Tuesday, April 11, 2006
Rio Rancho Schools Amend Science Policy
By Elaine Briseño
Journal Staff Writer
The Rio Rancho school board voted Monday to amend a controversial science policy, which opponents said was a ruse to insert intelligent design into the science classroom.
The board removed a sentence from the policy that deviated from state standards, and replaced it with language taken verbatim from the standards. The sentence that was removed was seen by many opponents as a way to slip religion into the classroom whenever teachers were discussing evolution.
The two board members who introduced the policy, Don Schlichte and Marty Scharfglass, also apologized to the science teachers at the high school for not consulting them before proposing and then adopting the policy last summer.
"When we brought the policy forward, we should have talked to the science staff," Scharfglass said. "It was a mistake not to do that."
An opponent of the original policy, Rio Rancho High School SciMatics Academy head Dan Barbour, lauded the board's action after the meeting.
"It's a decision that brings the community together," he said. "It's a victory for both sides. It retains the emphasis on critical thinking and removes the language with religious undertones."
Scharfglass said after the meeting that although the amended policy just restates exactly what state standards say, it is necessary to make sure the standards are being enforced in class. That standard is that students be allowed to discuss alternative ideas to evolutionary theory.
More than 100 people packed the meeting room and overflowed into the hallway to hear the board's discussion. More than 30 people spoke, with those supporting and those opposing the policy about even.
The change made to the policy followed comments from Rio Rancho Superintendent Sue Cleveland. She said the most concern and controversy over the policy arose from the sentence:
"When appropriate and consistent with the New Mexico Science Content Standards, Benchmarks, and Performance Standards, discussions about issues that are of interest to both science and individual religious and philosophical beliefs will acknowledge that reasonable people may disagree about the meaning and interpretation of data."
"Most of the discussion was that this change in language from the state standards opened the door to different interpretations of the standards," she said.
A motion by Scharfglass proposed replacing that sentence with one taken verbatim from the state standards:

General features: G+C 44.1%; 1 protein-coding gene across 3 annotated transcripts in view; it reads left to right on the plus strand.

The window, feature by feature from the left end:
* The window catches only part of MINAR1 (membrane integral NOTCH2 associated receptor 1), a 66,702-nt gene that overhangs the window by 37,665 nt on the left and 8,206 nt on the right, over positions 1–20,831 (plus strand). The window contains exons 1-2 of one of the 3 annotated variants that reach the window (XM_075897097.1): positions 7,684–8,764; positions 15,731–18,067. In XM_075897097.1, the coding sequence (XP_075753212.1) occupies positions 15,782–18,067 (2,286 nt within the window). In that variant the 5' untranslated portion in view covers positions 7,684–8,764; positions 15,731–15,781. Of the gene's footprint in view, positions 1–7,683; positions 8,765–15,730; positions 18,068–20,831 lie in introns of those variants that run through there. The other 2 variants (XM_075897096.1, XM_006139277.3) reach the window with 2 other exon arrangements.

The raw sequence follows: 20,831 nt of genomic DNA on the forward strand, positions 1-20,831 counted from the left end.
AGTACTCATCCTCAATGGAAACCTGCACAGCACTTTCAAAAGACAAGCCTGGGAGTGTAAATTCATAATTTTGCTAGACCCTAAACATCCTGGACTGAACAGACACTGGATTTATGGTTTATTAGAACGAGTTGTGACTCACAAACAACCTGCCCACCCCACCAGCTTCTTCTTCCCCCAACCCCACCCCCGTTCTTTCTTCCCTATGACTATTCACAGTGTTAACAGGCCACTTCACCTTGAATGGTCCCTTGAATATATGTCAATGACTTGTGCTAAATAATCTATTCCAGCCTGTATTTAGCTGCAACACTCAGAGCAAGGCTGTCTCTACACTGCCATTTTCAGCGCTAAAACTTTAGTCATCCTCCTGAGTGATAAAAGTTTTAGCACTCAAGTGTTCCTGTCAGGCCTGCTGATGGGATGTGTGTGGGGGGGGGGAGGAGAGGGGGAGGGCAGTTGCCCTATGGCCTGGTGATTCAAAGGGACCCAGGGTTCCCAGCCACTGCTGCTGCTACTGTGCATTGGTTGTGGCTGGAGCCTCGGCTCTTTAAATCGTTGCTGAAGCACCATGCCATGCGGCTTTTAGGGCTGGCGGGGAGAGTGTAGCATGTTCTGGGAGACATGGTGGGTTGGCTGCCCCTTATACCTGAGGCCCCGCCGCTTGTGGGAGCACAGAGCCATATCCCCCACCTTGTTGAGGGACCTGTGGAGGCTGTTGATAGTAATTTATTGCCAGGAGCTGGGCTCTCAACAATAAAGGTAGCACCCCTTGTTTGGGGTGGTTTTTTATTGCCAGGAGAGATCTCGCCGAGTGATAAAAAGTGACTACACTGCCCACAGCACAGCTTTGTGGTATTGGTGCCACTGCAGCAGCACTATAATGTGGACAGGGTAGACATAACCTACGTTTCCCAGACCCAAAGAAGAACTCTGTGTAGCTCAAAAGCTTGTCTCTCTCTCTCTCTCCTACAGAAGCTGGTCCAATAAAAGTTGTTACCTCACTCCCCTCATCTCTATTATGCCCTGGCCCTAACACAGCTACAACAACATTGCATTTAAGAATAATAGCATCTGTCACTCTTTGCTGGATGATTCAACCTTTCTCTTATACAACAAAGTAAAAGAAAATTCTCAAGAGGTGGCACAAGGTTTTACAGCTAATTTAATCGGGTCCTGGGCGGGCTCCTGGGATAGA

"Students shall understand that reasonable people may disagree about some issues that are of interest to both science and religion (e.g., the origin of life on earth, the cause of the big bang, the future of the earth)."
The board approved the motion 4-1, with only Margaret Terry voting against it. Board president Lisa Cour, who opposed the policy when it was adopted in August, said she wanted it to go away, but in the spirit of compromise would support it with the amendment.
Terry said even though she is a practicing Catholic, she could not support the policy, even with the amendment.
"In my gut, I feel this is a backdoor policy for intelligent design," Terry said before the vote. "This policy is not honest because it is a backdoor for religion. I don't want religion in public school. That belongs at home or in the church."
Intelligent design is the concept that life forms are too complex to be explained solely by Darwinian evolutionary theory. It points to an intelligent designer, presumably divine. Opponents of the policy, many of them teachers at the high school, have claimed the policy is a guise to force instructors to teach intelligent design.
Schlichte and Scharfglass have said their intention was not to introduce religion into the classroom. Instead, they have argued that the policy encourages critical thinking.
Schlichte, the head pastor at Rio West Community Church, admitted his biases but said the policy should not reflect his bias.
"I don't want students bringing in Bibles," he said during the meeting. "The intention never was to teach creationism or intelligent design. It's so kids can have the opportunity to say 'I don't agree with the interpretation of data' (in regards to evolution)."
Although the policy does not mention intelligent design, it was mentioned many times by opponents and proponents during the public-comment period of the meeting.
Joseph Renick, executive director of the New Mexico Division of the Intelligent Design Network, spoke to the board in support of keeping the policy.
"One of the primary jobs of districts is to teach objective science," Renick said. "It is a good policy. It's clearly written and supports state science standards. Parents are entitled to this policy."
Barbour read a prepared statement opposing the policy, saying he was speaking as a unified voice for science teachers at the high school.
He said the policy has become a divisive issue in the classroom.